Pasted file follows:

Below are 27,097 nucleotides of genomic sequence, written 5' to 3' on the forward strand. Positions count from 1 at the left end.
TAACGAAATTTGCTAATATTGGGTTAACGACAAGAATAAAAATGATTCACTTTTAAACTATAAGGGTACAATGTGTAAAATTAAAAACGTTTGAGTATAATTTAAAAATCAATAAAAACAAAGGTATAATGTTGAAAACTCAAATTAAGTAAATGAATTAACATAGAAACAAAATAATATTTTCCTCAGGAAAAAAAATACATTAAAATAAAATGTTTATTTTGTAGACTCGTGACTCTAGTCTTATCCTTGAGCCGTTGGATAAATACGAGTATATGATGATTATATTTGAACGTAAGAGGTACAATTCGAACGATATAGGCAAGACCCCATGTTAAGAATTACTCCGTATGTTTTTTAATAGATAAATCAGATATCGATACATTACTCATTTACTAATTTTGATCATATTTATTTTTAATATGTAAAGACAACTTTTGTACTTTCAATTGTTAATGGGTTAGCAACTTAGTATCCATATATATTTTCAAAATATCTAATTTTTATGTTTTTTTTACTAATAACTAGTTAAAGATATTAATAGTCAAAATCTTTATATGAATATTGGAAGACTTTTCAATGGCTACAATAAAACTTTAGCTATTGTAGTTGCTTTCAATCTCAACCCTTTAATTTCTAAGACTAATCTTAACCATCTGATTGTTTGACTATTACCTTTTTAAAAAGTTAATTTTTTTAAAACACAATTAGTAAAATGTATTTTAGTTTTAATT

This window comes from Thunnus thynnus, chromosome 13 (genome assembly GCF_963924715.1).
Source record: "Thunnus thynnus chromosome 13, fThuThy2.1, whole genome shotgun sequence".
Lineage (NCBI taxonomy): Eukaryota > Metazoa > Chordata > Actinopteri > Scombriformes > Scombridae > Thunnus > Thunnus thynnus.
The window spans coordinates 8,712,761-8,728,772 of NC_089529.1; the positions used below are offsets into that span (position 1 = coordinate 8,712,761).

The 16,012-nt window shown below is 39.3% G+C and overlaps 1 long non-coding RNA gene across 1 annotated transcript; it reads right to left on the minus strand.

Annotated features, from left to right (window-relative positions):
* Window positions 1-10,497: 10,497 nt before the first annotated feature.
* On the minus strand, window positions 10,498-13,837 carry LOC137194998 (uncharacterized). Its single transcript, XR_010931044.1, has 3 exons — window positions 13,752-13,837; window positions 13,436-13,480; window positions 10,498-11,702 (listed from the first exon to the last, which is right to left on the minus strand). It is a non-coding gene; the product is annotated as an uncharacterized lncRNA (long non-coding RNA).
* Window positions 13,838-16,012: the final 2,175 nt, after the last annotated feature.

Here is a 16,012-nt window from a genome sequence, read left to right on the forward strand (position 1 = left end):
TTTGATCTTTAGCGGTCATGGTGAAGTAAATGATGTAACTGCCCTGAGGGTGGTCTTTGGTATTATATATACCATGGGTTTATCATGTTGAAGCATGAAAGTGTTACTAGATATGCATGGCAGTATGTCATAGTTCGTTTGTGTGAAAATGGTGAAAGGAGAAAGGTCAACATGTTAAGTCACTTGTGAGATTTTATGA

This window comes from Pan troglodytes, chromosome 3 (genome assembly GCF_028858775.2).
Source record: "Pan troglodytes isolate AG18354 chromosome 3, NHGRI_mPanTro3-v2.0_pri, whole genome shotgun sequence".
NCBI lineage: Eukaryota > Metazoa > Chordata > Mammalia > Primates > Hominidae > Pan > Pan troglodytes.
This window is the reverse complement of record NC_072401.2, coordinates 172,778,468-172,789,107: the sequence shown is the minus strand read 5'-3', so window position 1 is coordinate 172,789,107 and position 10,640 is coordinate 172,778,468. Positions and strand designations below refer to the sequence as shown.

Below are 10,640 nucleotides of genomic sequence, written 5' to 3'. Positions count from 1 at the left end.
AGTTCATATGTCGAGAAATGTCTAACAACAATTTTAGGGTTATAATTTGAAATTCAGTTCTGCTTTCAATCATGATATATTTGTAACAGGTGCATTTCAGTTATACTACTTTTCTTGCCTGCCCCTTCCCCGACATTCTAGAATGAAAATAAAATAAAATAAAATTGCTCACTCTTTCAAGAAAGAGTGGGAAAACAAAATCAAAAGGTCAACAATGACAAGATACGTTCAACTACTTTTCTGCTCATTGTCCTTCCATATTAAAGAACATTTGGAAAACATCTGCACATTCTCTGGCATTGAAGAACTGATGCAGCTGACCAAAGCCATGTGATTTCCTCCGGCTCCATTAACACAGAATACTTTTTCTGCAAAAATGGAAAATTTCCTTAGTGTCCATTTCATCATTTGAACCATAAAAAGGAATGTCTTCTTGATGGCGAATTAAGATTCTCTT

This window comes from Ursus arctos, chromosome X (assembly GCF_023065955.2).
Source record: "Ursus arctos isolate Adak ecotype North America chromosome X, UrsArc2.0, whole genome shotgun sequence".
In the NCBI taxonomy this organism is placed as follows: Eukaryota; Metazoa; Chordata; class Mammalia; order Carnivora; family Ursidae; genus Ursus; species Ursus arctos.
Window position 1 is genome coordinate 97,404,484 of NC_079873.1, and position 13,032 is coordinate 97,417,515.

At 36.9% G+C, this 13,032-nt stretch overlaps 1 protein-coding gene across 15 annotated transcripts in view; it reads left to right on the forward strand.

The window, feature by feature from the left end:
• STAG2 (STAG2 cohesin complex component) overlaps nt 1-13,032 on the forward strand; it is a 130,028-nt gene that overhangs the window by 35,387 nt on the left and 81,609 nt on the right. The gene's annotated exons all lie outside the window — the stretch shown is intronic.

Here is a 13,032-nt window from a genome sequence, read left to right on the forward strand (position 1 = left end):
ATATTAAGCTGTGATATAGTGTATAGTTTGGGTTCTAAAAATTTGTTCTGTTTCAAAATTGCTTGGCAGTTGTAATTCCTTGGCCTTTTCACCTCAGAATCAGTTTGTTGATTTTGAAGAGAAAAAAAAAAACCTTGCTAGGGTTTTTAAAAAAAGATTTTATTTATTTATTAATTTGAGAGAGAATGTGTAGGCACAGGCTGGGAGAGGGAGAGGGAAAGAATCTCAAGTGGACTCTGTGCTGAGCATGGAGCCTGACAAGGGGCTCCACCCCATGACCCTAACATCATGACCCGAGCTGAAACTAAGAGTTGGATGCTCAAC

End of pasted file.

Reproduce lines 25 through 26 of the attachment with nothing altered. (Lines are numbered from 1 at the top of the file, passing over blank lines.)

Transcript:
The window, feature by feature from the left end:
• STAG2 (STAG2 cohesin complex component) overlaps nt 1-13,032 on the forward strand; it is a 130,028-nt gene that overhangs the window by 35,387 nt on the left and 81,609 nt on the right. The gene's annotated exons all lie outside the window — the stretch shown is intronic.